Compared to the data from Scotland [10] we found a higher prevalence of MCC across all age groups. Is our population truly more ill than the Scottish population, have the MHS cohort been over-diagnosed, or have diagnoses been made in a more conservative mode in the Scottish cohort? One possibility could be that MHS has been using electronic databases for over two decades, thus diagnoses of chronic disease are not lost. The answer though is not possible to say from the data at hand, an additional study designed to answer the difference would be needed, yet the comparison of the two populations does lead to some interesting observations.

At ages 50-54 the rate of MCC was double that which was found in the Scottish cohort (46.7% vs 28%). Although in this paper we took the same approach in evaluating the data as Barnett et al. [10], differences in the way diagnoses are recorded in the two systems may account for some of the differences between the results of the two studies. In our system every medical condition is recorded in a unified electronic medical record that tracks chronic medical conditions throughout the lifespan of citizens. This recording method that has been used during the last twenty years lends itself to accumulation of chronic conditions from young age.

In comparison with the Scottish population described by Barnett et al. [10] our study population is much younger. The Israeli population in general is younger than the average age of the Organization for Economic Co-operation and Development (OECD) nations. At the end of 2011 28.2% of the Israeli population was younger than 15 years old in comparison with the average of the OECD nations of 18.5%. Additionally in Israel only 10.3% and less were older than 65 years compared with a 15% average for the OECD nations [26]. Although the data are age specific, differences in the rate of diagnoses of chronic diseases may be attributed to differences in care practice for children in Israel. Despite the fact that both the Israeli and the British healthcare care systems provide universal health insurance with a very generous health basket and low copayments for primary and secondary care, there are some differences. According to the 2013 OECD report, the percentage of pediatricians amongst Israeli physicians is almost double that in the United Kingdom (9.38% in Israel versus 5.43% in the UK) and the density of pediatricians per 1,000 population is also double (0.3 in Israel versus 0.15 in the UK) [27]. The high prevalence of learning disabilities in Israel, perhaps, is enabled by high accessibility to pediatric care combined with a tendency of wealthier parents to establish the condition given the advantages in school that it entitles to children.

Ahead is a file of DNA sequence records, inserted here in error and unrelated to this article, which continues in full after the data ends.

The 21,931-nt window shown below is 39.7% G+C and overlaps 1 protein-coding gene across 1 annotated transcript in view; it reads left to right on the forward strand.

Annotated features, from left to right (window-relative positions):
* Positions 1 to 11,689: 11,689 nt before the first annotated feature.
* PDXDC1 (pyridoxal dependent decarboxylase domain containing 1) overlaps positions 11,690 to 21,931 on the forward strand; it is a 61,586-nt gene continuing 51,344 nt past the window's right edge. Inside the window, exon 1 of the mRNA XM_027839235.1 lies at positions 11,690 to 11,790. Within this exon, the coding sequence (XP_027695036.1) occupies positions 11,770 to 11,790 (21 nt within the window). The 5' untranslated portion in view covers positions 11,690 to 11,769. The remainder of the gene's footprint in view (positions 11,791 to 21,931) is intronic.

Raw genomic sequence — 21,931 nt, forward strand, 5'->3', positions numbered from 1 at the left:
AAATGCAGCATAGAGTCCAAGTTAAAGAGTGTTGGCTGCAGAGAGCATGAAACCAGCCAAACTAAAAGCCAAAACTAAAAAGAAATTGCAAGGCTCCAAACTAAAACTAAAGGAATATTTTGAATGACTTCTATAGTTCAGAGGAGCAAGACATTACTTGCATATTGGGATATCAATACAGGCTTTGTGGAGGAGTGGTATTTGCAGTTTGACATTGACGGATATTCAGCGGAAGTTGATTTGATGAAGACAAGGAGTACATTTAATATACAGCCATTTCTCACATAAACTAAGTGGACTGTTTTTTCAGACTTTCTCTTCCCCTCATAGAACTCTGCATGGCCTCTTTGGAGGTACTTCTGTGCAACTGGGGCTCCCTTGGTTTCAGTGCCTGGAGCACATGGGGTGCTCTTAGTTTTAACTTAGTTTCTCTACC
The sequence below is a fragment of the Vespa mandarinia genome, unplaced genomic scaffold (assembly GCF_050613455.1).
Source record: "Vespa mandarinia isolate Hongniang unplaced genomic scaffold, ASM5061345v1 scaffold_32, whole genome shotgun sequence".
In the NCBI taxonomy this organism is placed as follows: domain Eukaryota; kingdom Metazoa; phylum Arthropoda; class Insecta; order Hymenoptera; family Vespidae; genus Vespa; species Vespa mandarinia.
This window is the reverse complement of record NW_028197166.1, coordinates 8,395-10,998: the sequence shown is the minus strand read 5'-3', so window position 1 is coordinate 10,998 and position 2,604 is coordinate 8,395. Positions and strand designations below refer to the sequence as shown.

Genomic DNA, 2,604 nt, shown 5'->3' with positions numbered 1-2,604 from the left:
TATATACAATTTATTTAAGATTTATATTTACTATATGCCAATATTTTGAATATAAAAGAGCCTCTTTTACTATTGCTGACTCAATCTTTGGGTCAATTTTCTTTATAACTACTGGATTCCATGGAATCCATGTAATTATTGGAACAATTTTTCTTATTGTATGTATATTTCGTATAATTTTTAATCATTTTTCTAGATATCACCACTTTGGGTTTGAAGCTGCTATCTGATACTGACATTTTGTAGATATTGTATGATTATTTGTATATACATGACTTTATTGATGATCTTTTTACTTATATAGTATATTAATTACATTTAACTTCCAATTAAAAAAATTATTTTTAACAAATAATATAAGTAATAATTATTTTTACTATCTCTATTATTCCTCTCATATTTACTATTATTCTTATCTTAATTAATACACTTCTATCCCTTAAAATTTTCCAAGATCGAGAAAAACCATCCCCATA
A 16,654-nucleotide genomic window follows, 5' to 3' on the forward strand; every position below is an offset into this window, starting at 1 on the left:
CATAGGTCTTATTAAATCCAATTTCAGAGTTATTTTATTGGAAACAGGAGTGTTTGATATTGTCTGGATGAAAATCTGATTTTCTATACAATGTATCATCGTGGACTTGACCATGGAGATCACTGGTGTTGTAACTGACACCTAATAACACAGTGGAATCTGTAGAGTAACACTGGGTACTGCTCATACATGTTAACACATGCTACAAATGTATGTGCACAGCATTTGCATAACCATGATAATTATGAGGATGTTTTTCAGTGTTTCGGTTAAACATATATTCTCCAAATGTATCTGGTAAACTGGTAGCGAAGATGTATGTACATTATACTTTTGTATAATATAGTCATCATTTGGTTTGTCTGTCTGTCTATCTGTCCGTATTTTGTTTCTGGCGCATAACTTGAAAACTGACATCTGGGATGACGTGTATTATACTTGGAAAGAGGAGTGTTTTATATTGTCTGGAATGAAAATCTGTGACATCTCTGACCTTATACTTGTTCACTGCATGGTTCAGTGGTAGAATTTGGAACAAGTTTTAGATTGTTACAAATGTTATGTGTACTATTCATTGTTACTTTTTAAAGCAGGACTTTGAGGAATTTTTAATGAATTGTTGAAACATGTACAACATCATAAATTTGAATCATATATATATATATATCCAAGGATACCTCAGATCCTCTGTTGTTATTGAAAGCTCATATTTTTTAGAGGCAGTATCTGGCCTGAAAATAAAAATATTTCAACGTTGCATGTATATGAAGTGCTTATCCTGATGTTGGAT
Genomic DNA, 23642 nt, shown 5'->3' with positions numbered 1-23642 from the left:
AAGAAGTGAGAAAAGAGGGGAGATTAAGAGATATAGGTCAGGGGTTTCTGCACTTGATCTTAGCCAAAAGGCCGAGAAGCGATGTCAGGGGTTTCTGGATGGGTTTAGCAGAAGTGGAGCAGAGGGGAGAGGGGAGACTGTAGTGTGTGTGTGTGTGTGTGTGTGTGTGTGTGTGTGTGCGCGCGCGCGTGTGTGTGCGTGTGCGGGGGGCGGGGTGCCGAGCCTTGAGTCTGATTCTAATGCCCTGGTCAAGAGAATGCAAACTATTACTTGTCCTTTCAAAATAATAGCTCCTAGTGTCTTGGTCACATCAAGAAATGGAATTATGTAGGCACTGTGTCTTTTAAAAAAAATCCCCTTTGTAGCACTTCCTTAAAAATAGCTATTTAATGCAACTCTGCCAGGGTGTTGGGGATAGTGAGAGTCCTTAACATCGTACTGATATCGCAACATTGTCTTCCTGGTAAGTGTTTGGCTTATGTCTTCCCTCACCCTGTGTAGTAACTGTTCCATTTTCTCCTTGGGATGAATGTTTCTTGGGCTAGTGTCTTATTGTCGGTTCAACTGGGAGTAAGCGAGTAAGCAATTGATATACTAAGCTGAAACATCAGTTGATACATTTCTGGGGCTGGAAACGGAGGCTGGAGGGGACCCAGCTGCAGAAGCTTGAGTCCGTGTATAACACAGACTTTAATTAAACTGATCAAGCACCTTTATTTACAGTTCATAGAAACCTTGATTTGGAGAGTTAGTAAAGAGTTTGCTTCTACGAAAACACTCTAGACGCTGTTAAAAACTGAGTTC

The prevalence of MCC presents challenges to modern health systems and providers. In this regard, the use of integrated electronic medical records made it possible for provider and health care system managers to comprehend the magnitude and complexity of MCC. The challenges to providers are significant, for example in trying to use the fewest necessary drugs possible, with the least side effects, to devise a personalized effective and safe treatment plan for each patient. Healthcare system managers are interested in optimizing the use of scarce resources efficiently in order to obtain maximal health of the population. In this regard the study of local patterns of MCC is of utmost importance.

In order for healthcare systems to effectively approach the treatment of chronic disorders, the multidimensional Chronic Care Model (CCM) was developed by Wagner et al. [28]. Though this model was subsequently thought to be both efficacious and cost-reducing [29], the phenomenon of MCC, not covered in the original CCM or by most other treatment guidelines, has emerged as one of the most important challenges to modern healthcare systems.